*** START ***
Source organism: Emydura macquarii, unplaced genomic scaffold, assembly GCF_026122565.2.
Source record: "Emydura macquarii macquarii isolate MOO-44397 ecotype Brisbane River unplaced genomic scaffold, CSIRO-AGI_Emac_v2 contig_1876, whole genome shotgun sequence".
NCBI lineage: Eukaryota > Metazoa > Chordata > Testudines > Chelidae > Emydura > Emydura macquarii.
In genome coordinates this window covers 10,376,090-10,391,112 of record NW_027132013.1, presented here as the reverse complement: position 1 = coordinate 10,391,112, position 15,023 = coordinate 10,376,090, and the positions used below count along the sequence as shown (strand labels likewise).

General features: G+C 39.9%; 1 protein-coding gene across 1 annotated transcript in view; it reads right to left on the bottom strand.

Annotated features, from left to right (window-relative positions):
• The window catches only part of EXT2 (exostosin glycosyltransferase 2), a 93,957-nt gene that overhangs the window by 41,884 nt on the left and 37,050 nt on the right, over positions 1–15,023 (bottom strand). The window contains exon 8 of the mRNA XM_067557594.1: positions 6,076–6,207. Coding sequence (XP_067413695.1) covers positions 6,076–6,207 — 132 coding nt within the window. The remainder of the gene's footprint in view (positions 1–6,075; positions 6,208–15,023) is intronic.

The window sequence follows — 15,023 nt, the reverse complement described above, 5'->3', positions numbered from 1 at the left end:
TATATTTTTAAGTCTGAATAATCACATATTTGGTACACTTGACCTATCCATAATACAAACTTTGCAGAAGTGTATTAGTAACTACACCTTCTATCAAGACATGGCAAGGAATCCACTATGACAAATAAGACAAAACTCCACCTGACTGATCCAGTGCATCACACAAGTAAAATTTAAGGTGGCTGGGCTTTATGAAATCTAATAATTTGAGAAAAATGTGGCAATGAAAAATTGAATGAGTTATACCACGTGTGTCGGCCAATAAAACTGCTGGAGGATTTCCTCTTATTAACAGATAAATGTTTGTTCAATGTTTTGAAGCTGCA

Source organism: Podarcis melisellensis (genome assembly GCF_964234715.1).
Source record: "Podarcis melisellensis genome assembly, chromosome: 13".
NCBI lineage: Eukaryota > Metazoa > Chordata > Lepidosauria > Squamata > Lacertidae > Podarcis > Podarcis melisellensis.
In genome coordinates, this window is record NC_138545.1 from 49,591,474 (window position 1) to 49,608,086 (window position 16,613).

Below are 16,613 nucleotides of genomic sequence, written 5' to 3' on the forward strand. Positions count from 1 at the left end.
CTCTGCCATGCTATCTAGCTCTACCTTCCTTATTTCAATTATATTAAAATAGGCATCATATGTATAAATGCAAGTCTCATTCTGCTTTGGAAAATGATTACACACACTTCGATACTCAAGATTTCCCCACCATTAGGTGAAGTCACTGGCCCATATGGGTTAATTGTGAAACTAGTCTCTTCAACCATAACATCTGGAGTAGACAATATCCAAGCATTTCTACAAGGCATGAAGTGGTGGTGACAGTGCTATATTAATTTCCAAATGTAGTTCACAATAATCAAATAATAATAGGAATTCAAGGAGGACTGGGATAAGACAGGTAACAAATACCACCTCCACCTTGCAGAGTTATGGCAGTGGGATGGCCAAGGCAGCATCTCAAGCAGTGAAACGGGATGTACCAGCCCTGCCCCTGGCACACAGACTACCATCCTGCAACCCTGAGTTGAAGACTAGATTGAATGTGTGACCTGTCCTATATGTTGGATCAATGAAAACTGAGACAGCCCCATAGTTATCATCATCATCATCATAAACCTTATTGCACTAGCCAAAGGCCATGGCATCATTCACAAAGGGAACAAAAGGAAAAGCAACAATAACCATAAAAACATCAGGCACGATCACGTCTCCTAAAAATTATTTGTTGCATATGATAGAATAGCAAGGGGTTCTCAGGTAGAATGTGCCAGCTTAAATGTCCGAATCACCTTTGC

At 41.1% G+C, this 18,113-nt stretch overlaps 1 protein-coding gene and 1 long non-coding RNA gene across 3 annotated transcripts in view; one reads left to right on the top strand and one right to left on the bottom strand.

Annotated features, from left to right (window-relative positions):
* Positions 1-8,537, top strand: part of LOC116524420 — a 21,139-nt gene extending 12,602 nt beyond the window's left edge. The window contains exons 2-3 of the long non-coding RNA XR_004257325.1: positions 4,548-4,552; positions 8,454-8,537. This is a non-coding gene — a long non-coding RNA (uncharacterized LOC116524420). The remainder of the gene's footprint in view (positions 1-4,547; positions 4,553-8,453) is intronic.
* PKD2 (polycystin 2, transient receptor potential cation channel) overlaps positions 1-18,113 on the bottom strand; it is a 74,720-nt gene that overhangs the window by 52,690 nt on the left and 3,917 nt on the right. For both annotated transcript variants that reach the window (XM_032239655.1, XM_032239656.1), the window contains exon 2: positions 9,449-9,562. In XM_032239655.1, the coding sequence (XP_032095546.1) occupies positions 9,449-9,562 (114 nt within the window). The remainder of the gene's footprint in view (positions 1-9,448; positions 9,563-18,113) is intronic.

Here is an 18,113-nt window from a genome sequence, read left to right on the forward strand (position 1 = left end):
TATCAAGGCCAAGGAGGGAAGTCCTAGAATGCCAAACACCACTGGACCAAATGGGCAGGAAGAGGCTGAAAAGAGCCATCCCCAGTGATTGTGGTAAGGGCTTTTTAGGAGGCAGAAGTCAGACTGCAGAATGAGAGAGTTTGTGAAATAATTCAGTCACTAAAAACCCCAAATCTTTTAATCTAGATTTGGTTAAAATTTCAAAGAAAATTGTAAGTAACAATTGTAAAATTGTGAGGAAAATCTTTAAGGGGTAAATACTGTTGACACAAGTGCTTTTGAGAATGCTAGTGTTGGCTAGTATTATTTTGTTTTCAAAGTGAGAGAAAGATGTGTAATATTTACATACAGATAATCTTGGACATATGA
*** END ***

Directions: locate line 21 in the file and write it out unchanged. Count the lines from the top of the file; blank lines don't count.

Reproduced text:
TATCAAGGCCAAGGAGGGAAGTCCTAGAATGCCAAACACCACTGGACCAAATGGGCAGGAAGAGGCTGAAAAGAGCCATCCCCAGTGATTGTGGTAAGGGCTTTTTAGGAGGCAGAAGTCAGACTGCAGAATGAGAGAGTTTGTGAAATAATTCAGTCACTAAAAACCCCAAATCTTTTAATCTAGATTTGGTTAAAATTTCAAAGAAAATTGTAAGTAACAATTGTAAAATTGTGAGGAAAATCTTTAAGGGGTAAATACTGTTGACACAAGTGCTTTTGAGAATGCTAGTGTTGGCTAGTATTATTTTGTTTTCAAAGTGAGAGAAAGATGTGTAATATTTACATACAGATAATCTTGGACATATGA